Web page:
Despite NAR guidance against the practice, many buyer agents advertise their services as free. But in real estate and in life, nothing comes free — many homebuyers simply weren’t aware that the fee for their agents was covered by the seller.

Sellers were often unaware, too. A recent survey of 1,000 Americans found that 42% of home sellers didn’t know that they were expected to pay the commission for the buyer’s agent. The five home sellers in Missouri who brought the lawsuit against NAR had the same grievance.

“Today’s consumers view the present commission system as confusing and unfair, which has made it difficult for many to trust their real estate agent,” Luke Babich, co-founder of the real estate education platform Clever Real Estate, which conducted the poll, wrote in a blog post.

One potential upshot of the deal is that homebuyers will become more aware of the process, and of the mechanism through which the agent representing them is paid.

Some buyers could opt to go it alone.

Today, 85% to 90% of homebuyers use an agent who exclusively represents them while shopping for a home, according to Keefe, Bruyette & Woods. Faced with the prospect of footing the bill for their own agents, some buyers — relying on sites like Zillow and Redfin to search for listings on their own — may now opt to eschew a buyer’s agent entirely.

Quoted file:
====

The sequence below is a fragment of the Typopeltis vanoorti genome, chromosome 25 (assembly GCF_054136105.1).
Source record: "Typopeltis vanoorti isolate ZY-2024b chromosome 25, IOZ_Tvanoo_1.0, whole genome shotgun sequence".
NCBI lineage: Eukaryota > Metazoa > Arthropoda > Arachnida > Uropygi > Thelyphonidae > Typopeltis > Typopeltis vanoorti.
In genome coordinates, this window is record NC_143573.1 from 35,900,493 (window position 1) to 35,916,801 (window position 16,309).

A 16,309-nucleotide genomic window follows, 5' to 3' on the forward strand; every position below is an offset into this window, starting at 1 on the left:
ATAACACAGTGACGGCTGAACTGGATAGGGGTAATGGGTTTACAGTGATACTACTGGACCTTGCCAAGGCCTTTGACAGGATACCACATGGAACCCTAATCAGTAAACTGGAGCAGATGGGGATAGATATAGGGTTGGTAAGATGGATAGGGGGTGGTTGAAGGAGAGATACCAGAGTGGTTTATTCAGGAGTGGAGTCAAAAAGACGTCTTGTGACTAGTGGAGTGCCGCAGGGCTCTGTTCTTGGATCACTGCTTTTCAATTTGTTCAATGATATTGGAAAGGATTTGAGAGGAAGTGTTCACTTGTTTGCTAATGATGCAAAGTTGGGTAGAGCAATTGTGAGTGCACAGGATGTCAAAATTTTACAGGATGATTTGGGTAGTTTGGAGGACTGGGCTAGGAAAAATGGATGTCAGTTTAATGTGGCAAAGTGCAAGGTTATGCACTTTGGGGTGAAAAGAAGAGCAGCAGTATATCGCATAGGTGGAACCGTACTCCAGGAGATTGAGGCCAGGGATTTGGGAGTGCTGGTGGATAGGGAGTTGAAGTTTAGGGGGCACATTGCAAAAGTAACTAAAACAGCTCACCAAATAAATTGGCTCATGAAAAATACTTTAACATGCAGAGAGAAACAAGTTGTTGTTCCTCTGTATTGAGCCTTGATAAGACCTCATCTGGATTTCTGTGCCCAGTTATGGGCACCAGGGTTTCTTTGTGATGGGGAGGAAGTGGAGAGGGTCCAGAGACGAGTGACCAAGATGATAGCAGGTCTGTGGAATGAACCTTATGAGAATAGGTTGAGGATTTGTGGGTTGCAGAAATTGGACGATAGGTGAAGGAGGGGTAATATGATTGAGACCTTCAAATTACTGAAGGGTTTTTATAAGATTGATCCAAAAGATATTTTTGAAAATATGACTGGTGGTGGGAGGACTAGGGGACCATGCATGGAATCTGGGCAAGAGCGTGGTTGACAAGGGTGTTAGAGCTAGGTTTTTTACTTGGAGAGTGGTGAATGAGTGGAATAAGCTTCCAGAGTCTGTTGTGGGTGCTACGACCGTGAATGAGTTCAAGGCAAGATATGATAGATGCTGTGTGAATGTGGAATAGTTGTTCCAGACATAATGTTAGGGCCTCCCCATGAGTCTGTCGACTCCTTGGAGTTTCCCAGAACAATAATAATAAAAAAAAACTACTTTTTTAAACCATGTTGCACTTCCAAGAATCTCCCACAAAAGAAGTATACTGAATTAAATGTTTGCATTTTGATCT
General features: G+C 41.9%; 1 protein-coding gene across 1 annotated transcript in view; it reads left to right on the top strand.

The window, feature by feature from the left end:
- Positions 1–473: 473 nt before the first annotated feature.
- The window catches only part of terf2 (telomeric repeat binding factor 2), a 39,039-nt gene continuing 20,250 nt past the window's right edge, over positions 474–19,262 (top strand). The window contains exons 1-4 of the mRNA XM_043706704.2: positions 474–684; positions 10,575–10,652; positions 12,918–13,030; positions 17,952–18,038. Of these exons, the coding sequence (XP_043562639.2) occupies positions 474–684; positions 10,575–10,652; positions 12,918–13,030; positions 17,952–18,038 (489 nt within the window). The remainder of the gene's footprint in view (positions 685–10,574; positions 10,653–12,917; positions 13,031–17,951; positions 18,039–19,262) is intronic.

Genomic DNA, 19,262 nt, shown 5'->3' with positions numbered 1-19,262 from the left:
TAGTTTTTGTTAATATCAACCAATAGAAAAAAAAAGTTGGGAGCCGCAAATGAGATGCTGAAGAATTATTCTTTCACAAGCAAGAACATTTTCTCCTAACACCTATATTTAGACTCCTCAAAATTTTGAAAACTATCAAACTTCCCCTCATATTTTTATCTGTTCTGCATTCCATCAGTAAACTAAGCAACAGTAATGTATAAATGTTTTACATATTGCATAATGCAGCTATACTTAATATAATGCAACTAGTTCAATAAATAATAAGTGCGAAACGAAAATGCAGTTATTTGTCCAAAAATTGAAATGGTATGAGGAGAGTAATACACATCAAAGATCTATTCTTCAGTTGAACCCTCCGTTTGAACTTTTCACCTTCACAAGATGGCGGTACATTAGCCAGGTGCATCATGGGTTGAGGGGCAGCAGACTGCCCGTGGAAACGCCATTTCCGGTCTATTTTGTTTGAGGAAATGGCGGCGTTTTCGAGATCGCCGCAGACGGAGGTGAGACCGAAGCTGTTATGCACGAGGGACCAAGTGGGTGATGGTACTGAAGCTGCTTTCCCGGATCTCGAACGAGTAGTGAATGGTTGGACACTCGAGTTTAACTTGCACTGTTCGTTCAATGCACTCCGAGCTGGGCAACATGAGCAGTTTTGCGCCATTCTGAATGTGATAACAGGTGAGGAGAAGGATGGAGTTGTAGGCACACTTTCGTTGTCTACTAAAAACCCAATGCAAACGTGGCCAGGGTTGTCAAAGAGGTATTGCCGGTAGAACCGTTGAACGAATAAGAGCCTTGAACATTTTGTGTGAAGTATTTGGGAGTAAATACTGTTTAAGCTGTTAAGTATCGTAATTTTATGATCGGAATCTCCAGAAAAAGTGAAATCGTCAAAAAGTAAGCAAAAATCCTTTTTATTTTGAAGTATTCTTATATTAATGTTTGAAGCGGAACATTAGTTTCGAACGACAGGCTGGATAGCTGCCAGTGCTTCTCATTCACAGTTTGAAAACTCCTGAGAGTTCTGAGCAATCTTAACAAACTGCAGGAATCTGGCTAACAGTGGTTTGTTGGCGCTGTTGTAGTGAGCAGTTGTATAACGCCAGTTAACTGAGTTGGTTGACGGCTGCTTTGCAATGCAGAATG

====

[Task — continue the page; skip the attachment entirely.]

But buyer beware: Agents caution that those who go it alone are more likely to fall victim to fraud or misunderstand the process.

Even agents who aren’t members of NAR may be affected.

In most cities, access to the databases where homes are listed for sale, called multiple listing services, is restricted to dues-paying NAR members, which has helped cement the organization’s influence. But this is not the case in every city, including New York, where many agents carry membership only with the Real Estate Board of New York, known as REBNY, the local real estate trade association.

Some major brokerages have offered their agents an exit ramp from the NAR. As lawsuits against the organization piled up last year, several real estate companies, including Re/Max and Redfin, did away with a requirement that their agents hold NAR membership.

In New York City, where most agents aren’t members of NAR, the settlement won’t directly affect most buyers and sellers. Not yet anyway: The changes are expected to ripple through the entire industry. In January, REBNY outlined new rules allowing a buyer’s broker to reject a seller’s offer of commission and negotiate the fee directly from the buyer.